Nov 12, 2013

Holders of Unsold Shares in a Coop

In many coop offering plans there is a special class of shareholders called Holders of Unsold Shares who have rights and privileges not enjoyed by the ordinary tenant-shareholder. The more unsold shares there are in a co-op, the less clout the other tenant-shareholders have. If the coop has a majority of unsold shares it is difficult to obtain financing since the coop is less than 50% owner occupied.

Q: What are Unsold shares? What is a Holder of unsold shares?

A: "Unsold shares are any shares not subscribed to and fully paid for prior to closing. At or prior to closing, unsold shares must be acquired by the sponsor or financially responsible individuals produced by the sponsor. A holder of unsold shares is the sponsor or any individual designated to hold unsold shares by the sponsor. Such shares shall cease to be unsold shares when purchased by a purchaser for occupancy.

The key word in this definition is "designated". When a sponsor holds on to unsold shares after the closing he or she may, thereafter, transfer those shares to others, not necessarily to "holders of unsold shares". If he or she designates the grantee of these shares as a "holder of unsold shares" then that individual or entity" becomes a holder of unsold shares.
Holders of Unsold Shares are not required to submit their prospective purchasers to the board for its approval, nor are they bound by the board's sublet restrictions. Holders of Unsold Shares are allowed to sublet their units at market rates in perpetuity. They're also exempt from paying sublet fees, alteration fees, transfer fees and flip taxes which may be imposed on the typical tenant-shareholder.

These are shares of stock in a cooperative housing corporation which are allocated to apartments that have never been purchased for residential use. Once the apartment is acquired as a residence, the shares allocated to it cease to be Unsold Shares and its owner is not entitled to Holder of Unsold Shares status.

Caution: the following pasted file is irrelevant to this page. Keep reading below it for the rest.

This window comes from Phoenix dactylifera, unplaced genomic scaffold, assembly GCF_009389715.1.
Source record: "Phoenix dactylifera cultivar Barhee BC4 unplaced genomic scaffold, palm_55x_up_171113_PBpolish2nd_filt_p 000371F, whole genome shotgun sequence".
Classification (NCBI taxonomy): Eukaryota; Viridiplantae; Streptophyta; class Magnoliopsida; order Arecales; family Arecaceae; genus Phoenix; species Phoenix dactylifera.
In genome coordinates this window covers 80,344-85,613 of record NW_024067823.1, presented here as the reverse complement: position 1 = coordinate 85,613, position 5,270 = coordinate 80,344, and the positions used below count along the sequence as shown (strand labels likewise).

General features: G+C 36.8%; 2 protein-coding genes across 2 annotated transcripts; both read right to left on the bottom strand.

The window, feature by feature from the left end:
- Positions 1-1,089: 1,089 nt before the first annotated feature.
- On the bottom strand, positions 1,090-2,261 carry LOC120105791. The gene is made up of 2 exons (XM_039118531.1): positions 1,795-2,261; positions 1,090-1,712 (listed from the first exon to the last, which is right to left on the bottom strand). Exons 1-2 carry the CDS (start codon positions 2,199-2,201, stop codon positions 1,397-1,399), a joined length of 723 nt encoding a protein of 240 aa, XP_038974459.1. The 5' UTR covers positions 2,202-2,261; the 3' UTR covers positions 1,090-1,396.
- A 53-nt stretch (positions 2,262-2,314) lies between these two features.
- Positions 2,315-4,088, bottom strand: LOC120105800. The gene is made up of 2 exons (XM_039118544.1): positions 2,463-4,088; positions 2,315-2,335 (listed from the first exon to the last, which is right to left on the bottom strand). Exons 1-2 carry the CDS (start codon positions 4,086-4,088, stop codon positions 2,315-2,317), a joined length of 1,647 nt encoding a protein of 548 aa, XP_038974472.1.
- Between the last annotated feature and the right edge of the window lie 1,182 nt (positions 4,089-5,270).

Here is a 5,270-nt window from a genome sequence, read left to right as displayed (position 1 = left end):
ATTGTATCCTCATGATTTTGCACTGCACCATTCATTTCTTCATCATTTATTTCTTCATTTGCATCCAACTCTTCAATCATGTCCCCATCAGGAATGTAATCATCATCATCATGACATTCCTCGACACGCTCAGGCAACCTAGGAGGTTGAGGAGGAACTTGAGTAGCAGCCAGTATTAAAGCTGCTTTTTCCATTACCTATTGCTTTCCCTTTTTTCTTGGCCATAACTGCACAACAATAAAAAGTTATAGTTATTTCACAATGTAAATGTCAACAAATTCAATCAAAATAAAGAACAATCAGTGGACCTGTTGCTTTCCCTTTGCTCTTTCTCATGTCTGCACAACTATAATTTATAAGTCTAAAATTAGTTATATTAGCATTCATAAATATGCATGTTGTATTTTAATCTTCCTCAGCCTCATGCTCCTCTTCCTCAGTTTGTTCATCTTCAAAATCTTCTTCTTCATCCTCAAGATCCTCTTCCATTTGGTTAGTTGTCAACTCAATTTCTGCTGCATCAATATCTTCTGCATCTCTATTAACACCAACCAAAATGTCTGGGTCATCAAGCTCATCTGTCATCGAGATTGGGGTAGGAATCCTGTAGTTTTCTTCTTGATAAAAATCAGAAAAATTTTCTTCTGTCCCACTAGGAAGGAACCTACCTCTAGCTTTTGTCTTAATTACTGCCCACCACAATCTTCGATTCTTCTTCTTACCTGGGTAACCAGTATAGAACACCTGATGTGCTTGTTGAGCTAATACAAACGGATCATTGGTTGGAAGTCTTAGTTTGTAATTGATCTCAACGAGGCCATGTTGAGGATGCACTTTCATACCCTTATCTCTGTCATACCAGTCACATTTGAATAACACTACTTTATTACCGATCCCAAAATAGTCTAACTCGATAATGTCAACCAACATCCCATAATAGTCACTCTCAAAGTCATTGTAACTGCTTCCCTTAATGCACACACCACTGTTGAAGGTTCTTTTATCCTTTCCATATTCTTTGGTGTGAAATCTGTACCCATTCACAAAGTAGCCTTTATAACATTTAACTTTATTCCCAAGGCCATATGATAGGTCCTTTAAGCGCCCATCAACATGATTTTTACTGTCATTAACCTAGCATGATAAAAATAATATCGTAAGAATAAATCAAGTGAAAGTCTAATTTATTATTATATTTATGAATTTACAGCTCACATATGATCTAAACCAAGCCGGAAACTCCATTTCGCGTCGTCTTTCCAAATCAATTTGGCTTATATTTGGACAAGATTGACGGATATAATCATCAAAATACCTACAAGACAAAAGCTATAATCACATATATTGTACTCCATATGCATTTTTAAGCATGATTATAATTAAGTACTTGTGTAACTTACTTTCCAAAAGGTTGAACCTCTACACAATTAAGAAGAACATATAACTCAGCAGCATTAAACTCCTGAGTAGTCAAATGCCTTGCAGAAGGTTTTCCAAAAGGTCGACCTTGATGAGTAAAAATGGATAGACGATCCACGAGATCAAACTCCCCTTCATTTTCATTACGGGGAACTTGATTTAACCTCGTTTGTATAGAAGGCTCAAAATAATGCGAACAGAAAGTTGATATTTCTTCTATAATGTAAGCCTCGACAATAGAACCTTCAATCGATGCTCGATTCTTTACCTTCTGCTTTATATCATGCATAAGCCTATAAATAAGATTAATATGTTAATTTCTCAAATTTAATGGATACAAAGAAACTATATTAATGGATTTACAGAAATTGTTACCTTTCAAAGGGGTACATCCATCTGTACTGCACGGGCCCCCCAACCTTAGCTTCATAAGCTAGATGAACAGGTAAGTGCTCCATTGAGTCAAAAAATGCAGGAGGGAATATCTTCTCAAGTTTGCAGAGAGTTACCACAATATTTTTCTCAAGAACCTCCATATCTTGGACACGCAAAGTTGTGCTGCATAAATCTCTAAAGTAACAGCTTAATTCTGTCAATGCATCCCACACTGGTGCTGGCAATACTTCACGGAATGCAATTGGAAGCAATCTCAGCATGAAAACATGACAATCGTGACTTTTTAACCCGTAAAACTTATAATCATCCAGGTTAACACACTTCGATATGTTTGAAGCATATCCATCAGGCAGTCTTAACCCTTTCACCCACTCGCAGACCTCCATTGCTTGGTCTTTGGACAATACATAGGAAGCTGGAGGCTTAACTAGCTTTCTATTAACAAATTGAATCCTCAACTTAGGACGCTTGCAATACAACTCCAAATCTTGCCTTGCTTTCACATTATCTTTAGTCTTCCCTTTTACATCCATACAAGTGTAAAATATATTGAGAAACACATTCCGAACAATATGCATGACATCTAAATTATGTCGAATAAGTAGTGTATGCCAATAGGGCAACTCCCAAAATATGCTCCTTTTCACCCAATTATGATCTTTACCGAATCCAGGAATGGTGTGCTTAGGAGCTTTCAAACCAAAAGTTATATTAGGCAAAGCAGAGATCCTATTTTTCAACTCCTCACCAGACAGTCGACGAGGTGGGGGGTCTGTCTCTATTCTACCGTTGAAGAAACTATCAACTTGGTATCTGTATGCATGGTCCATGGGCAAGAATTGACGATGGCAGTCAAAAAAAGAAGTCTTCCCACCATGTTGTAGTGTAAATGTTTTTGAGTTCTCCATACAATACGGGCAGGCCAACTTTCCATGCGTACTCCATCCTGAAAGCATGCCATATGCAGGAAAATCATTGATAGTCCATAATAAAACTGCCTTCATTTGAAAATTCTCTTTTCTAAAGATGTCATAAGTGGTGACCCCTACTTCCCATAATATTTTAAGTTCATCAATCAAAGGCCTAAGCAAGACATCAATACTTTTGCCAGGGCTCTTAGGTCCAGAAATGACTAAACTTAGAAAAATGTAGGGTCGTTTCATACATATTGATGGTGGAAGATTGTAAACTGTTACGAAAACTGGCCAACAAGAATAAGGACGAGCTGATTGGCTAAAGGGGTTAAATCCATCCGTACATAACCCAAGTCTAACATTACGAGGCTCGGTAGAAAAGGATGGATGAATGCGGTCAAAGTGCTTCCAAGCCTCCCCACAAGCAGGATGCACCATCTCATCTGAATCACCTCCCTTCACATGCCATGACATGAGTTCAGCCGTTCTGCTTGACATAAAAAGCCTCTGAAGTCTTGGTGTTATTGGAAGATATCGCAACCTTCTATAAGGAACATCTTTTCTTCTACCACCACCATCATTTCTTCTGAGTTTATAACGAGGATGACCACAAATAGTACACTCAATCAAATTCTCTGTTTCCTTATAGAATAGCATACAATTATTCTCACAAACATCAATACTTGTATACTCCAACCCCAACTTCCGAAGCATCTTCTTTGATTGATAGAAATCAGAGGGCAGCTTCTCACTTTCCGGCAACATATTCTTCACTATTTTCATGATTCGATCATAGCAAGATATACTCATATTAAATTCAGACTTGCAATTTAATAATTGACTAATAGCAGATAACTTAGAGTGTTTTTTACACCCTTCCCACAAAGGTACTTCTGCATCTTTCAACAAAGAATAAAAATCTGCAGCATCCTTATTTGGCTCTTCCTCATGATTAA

I recently listed two sponsor apartments in a coop in Morningside Heights. Both were purchased by an investor that will retain the sponsor rights and privileges as long as the purchaser (holder of unsold shares) designated by sponsor never occupies the apartment.

The New York State Attorney General has taken the position that an Owner of Unsold Shares does not necessarily qualify as a Holder of Unsold Shares, and that to become a Holder of Unsold Shares, an Owner of Unsold shares must meet the following five requirements:

1. Obtain a designation as Holder of Unsold Shares from the sponsor. Subsequent transferees of the sponsor can not obtain the designation from their immediate seller, it must be procured from the original sponsor. Under the regulations, the sponsor may only designate financially responsible persons as Holders.

2. Obtain a written guarantee of payment by the sponsor to the co-op of all financial obligations of the Holder of Unsold Shares. This provision of financial security is the quid pro quo for allowing an investor to enjoy the privileges and immunities described above indefinitely.

3. Adhere to the escrow and trust fund provisions of the General Business Law.

4. Register with the Department of State as a broker-dealer.

 5. File regular updating amendments to the Offering Plan.


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